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The Renaissance and the Church

Even though there are some sharp contrasts, for the most part, the influence and prestige of the Catholic Church was declining. The humanistic thinking did accept the older church institutions that were deeply rooted in traditions and traditional ways of thinking.

In the past, the Catholic Church had been an important part of the system that was based on the allegiances between lords and vassals (the feudal system). During the Renaissance the demands of society shifted and became based on money instead of allegiances. The church had a difficult time adjusting to this new way of thinking. For example, the parish priests and monks had long served as the religious teachers of the peasants, but as the commercial class began to grow, the priests found that they knew very little about the needs of this new class of people.

The esteem of the church was also hurt as some church leaders violated the biblical laws they were entrusted to uphold and lived no differently that the secular merchants and political figures. This was compounded by the realization by the new monarchs that, in order for them to maintain power, the support of the church was not as important as in the past.

Even though the churches influence in politics was weakening, as can be seen by the Babylonian Captivity and the Great Schism, the popularity of religion was actually growing. This growth continued through the 14th and 15th centuries and reached a climax during the 16th century, known as the Reformation.

 

The Catholic Church in Decline

The papal court was humiliated when, in the early 14th century, the French king forced them to Avignon. This forced move made the churches highest leaders appear to be pawns of France. The church, instead of providing spiritual leadership and direction for the rapidly changing society and class, became preoccupied with its administration staff and processes and with the collection of revenue

The problems grew worse during the Great Schism, when rival popes competed for control of the church. The final outcome further weakened the political influence of the church.

There were worthy leaders of the Catholic Church during these times. Nicholas V (mid 15th century) and Pius II, who followed his papacy, were learned, pious and noble leaders of the church.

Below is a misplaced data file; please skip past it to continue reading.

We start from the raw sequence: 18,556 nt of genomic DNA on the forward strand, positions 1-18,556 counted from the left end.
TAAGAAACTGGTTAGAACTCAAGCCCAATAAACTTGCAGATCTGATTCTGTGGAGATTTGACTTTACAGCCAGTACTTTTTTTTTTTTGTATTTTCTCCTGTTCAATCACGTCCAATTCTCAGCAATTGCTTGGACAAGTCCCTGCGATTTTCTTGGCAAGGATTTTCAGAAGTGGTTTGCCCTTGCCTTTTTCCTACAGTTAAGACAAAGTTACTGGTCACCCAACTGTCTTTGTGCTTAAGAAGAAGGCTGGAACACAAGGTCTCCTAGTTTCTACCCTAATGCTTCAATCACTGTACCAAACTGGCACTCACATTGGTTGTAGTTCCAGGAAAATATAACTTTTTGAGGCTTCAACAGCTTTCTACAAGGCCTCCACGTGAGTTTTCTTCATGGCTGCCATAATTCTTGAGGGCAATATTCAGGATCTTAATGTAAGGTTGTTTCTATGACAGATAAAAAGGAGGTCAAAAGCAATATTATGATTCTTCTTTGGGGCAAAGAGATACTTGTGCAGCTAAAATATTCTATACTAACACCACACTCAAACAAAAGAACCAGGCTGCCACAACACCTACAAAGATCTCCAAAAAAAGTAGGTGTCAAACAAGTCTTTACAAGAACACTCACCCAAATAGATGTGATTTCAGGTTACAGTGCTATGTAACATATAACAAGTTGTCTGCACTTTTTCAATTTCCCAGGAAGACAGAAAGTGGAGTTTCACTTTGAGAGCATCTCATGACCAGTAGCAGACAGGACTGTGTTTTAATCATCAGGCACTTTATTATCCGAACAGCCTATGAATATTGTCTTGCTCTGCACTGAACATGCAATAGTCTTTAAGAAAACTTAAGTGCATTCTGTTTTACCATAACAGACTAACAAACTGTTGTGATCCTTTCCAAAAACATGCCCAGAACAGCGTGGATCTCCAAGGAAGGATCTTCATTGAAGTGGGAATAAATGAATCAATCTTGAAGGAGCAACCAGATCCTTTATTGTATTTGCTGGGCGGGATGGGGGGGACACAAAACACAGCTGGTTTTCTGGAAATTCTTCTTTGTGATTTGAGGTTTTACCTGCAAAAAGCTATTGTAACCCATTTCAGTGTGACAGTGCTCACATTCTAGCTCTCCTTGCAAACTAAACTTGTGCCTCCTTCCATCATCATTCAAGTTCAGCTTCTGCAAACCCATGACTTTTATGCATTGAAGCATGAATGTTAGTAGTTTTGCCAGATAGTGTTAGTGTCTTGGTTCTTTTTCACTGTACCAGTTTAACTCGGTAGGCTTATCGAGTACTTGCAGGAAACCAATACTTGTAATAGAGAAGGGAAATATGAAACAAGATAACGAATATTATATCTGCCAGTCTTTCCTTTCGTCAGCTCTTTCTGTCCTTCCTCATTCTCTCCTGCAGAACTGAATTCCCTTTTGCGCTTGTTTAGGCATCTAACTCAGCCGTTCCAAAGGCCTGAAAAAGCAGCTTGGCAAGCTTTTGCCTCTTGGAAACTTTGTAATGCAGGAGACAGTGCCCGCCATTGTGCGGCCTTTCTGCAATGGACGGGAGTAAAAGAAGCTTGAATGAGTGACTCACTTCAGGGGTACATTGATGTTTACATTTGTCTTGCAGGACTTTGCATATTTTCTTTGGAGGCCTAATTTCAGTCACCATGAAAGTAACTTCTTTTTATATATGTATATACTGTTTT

There were also other leaders, like Alexander VI (pope in 1492), Julius II and Leo X, who were chiefly concerned with politics, the promotion of their families and the patronage of the arts. These popes further weakened the ability of the Catholic Church to influence society and politics.

With its weakened influence, the church found its papal authority increasingly challenged, both locally and nationally. These challenges to the papal authority, known as heresy, flourished, and critics became more outspoken and numerous.

 

Religious Growth

The concern of the churches condition was a result of the strength of the church, not the weakness. The influence of the Catholic Church was weakening but there was ever increasing popularity of religion throughout all parts of Europe.

Religion began to change. Preachers, like Savonarola of Florence, called on sinners to repent. One movement, that grew in part from the German mystic, Echhart, grew in western Germany in the Rhineland area. This movement believed in direct revelations from God without the church as an intermediary.

The communal and metaphysical faith of the Catholic Church was challenged in Belgium, Luxembourg and the Netherlands by a movement known as the “devotion moderna”. This group emphasized individual and practical faith as opposed to the communal and metaphysical faith of the Catholic Church.

These movements, along with their differing beliefs, posed a threat to traditional religion. Popular heretical movements continued to grow and continued to challenge papal authority. Some of these movements even proposed doing away with the Catholic Church as an institution. During the 14 century, British philosopher John Wycliffe began formalizing his attacks in his teachings and writings. A Bohemian, Jan Hus, also wrote of these things.

These heretics became popular because of their attacks, but they remained as a small minority. The majority of the reformers hoped to change the Catholic Church, not remove it.

A particularly influential theologian, Jean de Gerson, at the University of Paris in the early 1500’s supported the conciliar theory. This theory aimed at reforming the Catholic Church by removing the supreme authority of the pope and placing it in a general council.

The call for reform was not just from outsiders, Nicholas of Cusa (the “papal legate” or official representative of the pope) pursued church reform policies directly aimed at monks who had violated the monastic vows.

The most successful reformer of all was Cardinal Ximenes of Spain. He set standards for training, discipline and qualifications for the Spanish clergy. None of these reforms spread throughout all of Europe. There were a lot of people who were unhappy with the church but there were also lots of people who thought the church could be improved with basic reforms.

 

 

 

This section can be fairly controversial. I ask that you read all of the sections before jumping to any conclusions about my personal motives because I don't have any. I am attempting to provide factual information here, even though some consider it otherwise. There are five sections about the Renaissance here. Each one, although different, is a basic continuation of the prior section. You can read them separately but I think you will get a better perspective of what the Renaissance was if you read them together. This is the third section, the prior section is here.

 

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